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Intentional weight loss in overweight and obese individuals and cognitive function: a systematic review and meta-analysis
Version of Record online: 18 JUL 2011
© 2011 The Authors. obesity reviews © 2011 International Association for the Study of Obesity
Volume 12, Issue 11, pages 968–983, November 2011
How to Cite
Siervo, M., Arnold, R., Wells, J. C. K., Tagliabue, A., Colantuoni, A., Albanese, E., Brayne, C. and Stephan, B. C. M. (2011), Intentional weight loss in overweight and obese individuals and cognitive function: a systematic review and meta-analysis. Obesity Reviews, 12: 968–983. doi: 10.1111/j.1467-789X.2011.00903.x
- Issue online: 17 OCT 2011
- Version of Record online: 18 JUL 2011
- Received 18 April 2011; revised 7 June 2011; accepted 8 June 2011
- Cognitive function;
- dementia risk;
- weight loss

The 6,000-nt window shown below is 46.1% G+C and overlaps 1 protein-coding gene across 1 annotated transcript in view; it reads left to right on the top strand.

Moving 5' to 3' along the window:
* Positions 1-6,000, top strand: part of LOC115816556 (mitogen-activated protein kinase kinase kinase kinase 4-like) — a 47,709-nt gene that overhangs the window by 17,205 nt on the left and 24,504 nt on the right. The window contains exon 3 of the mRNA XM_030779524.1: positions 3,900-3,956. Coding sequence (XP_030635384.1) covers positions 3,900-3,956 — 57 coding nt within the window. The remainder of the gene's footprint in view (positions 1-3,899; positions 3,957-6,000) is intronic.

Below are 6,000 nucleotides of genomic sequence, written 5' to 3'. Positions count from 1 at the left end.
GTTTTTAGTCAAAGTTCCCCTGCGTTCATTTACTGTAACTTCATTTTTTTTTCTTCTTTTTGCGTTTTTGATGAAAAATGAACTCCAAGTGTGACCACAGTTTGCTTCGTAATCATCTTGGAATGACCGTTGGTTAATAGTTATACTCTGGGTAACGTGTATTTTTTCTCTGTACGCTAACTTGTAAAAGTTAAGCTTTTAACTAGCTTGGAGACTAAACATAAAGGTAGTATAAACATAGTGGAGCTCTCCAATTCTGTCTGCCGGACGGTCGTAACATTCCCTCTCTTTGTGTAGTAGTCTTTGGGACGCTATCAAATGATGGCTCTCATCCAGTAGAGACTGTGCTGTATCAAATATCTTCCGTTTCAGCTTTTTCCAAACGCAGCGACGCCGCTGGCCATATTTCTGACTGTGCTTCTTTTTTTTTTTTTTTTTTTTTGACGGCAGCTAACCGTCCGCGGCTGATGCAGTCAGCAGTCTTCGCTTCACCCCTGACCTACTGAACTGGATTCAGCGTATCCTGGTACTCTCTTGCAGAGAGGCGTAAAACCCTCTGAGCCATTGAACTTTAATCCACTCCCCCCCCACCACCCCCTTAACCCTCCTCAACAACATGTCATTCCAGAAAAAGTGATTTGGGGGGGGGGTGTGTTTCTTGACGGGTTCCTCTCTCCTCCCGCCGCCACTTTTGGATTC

High adiposity in middle age is associated with higher dementia risk. The association between weight loss and cognitive function in older adults is still controversial. A meta-analysis was undertaken to estimate the effectiveness of intentional weight loss on cognitive function in overweight and obese adults. A structured strategy was used to search randomized and non-randomized studies reporting the effect of intentional and significant weight loss on cognitive function in overweight and obese subjects. Information on study design, age, nutritional status, weight-loss strategy, weight lost and cognitive testing was extracted. A random-effect meta-analysis was conducted to obtain summary effect estimates for memory and attention–executive domains. Twelve studies met inclusion criteria. Seven were randomized trials and the remaining five included a control group. A low-order significant effect was found for an improvement in cognitive performance with weight loss in memory (effect size 0.13, 95% CI 0.00–0.26, P = 0.04) and attention/executive functioning (effect size 0.14, 95% CI 0.01–0.27, P < 0.001). Studies were heterogeneous in study design, sample selection, weight-loss intervention and assessment of cognitive function. Weight loss appears to be associated with low-order improvements in executive/attention functioning and memory in obese but not in overweight individuals.